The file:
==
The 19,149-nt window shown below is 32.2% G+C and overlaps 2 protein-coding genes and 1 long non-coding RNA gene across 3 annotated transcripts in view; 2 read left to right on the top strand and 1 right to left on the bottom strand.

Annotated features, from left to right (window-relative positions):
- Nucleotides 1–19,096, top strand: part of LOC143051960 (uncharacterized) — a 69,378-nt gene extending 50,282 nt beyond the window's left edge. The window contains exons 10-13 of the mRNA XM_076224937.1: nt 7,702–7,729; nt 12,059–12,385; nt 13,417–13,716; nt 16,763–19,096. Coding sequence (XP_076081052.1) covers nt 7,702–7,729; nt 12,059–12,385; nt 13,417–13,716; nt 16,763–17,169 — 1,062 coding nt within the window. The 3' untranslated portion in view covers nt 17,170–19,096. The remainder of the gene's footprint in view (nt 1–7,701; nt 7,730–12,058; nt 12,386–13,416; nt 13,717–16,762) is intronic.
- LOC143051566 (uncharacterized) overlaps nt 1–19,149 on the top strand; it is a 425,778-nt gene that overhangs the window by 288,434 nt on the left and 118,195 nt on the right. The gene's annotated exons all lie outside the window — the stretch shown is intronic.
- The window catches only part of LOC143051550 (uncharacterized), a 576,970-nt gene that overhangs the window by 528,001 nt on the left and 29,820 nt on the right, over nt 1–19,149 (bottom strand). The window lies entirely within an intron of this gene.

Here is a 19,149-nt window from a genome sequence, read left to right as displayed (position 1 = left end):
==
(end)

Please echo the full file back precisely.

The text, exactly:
The 19,149-nt window shown below is 32.2% G+C and overlaps 2 protein-coding genes and 1 long non-coding RNA gene across 3 annotated transcripts in view; 2 read left to right on the top strand and 1 right to left on the bottom strand.

Annotated features, from left to right (window-relative positions):
- Nucleotides 1–19,096, top strand: part of LOC143051960 (uncharacterized) — a 69,378-nt gene extending 50,282 nt beyond the window's left edge. The window contains exons 10-13 of the mRNA XM_076224937.1: nt 7,702–7,729; nt 12,059–12,385; nt 13,417–13,716; nt 16,763–19,096. Coding sequence (XP_076081052.1) covers nt 7,702–7,729; nt 12,059–12,385; nt 13,417–13,716; nt 16,763–17,169 — 1,062 coding nt within the window. The 3' untranslated portion in view covers nt 17,170–19,096. The remainder of the gene's footprint in view (nt 1–7,701; nt 7,730–12,058; nt 12,386–13,416; nt 13,717–16,762) is intronic.
- LOC143051566 (uncharacterized) overlaps nt 1–19,149 on the top strand; it is a 425,778-nt gene that overhangs the window by 288,434 nt on the left and 118,195 nt on the right. The gene's annotated exons all lie outside the window — the stretch shown is intronic.
- The window catches only part of LOC143051550 (uncharacterized), a 576,970-nt gene that overhangs the window by 528,001 nt on the left and 29,820 nt on the right, over nt 1–19,149 (bottom strand). The window lies entirely within an intron of this gene.

Here is a 19,149-nt window from a genome sequence, read left to right as displayed (position 1 = left end):